Category Archives: Philip R. Davies

Philip R. Davies on Jesus mythicism

I have just been reminded (thank you David Fitzgerald) that Philip R. Davies also was one of the very few mainstream scholars to actually publish the view that the Jesus myth theory ought at least to be taken seriously. Davies himself did not subscribe to it but he did acknowledge its reasonableness.

See his article Did Jesus Exist? published on Bible and Interpretation in 2012. Some quotes (my bolding):

I … have often thought how a ‘minimalist’ approach might transfer to the New Testament, and in particular the ‘historical Jesus’, who keeps appearing to New Testament scholars in different guises.

So have I. I regret not ever having the opportunity to discuss the question with Philip Davies personally. In fact my own views on the question of Jesus’ historicity are grounded in the the “minimalist” approach that I first learned through In Search of Ancient Israel (see previous post).

I don’t think, however, that in another 20 years there will be a consensus that Jesus did not exist, or even possibly didn’t exist, but a recognition that his existence is not entirely certain would nudge Jesus scholarship towards academic respectability. In the first place, what does it mean to affirm that ‘Jesus existed’, anyway, when so many different Jesuses are displayed for us by the ancient sources and modern NT scholars? Logically, some of these Jesuses cannot have existed. So in asserting historicity, it is necessary to define which ones (rabbi, prophet, sage, shaman, revolutionary leader, etc.) are being affirmed—and thus which ones deemed unhistorical. In fact, as things stand, what is being affirmed as the Jesus of history is a cipher, not a rounded personality (the same is true of the King David of the Hebrew Bible, as a number of recent ‘biographies’ show).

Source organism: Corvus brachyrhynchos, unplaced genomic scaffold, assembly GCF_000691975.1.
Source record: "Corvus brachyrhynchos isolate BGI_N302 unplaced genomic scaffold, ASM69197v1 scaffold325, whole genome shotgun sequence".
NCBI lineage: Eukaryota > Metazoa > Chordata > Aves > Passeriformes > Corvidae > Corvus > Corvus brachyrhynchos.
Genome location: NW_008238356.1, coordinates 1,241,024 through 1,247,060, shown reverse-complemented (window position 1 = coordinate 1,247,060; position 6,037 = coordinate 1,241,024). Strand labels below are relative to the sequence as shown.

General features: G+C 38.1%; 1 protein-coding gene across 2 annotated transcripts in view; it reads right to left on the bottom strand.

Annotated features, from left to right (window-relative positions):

Tribute to an Influential Scholar – Philip R. Davies

Philip R. Davies

Philip R. Davies has died. Philip Davies was a major influence on my own understanding of the origins and history of ancient Israel, including the origins and nature of the Hebrew Bible. I understand that his book, In Search of Ancient Israel, was groundbreaking in that it influenced the way many of his peers came to view the “primary history” found in the Old Testament books Genesis to 2 Kings. My understanding as an outside amateur is that he brought together various ideas that had received little attention prior to 1991 and challenged the assumptions and fallacious reasoning underpinning traditional scholarly ideas about what was labelled “biblical Israel”.

Many readers may already have seen my webpage that I began with several pages setting out the argument of his book, In Search of Ancient Israel.

I never finished those posts. When I came to write about his views on who wrote the biblical books and why, and how the details of the biblical myth arose, I found myself branching out into much wider reading, including more recent publications by Davies, discovering competing theses — and I am still engaged in those explorations. I have Philip Davies to thank for these discoveries and ongoing journey.

Davies was part of known to be part of a group of scholars known as (derogatively) “the minimalists”. Some referred to it as the Copenhagen School. Two of the other pillars of this group were Thomas L. Thompson and Niels Peter Lemche. I have posted about their works many times on this blog. Traditional scholars sometimes viewed their work as being cynically sceptical. I viewed it as sound, fundamental scholarship. Read, for example, the approach set out in The Bible — History or Story?  and Common Sense and Credulity. I copy the first of these here. See it onsite if it is too small to read below.

Some readers may recognize the argument there from many posts on Vridar. It expresses what I consider to be the fundamentals of sound historical inquiry and scholarly treatment of evidence. (The logic expressed applies equally to the approach to the New Testament books, I believe — but that is a step too far for many.)

Some books by Davies that I enjoyed reading, some of which I continue to use as regular references . . . .

Thank you, Philip R. Davies.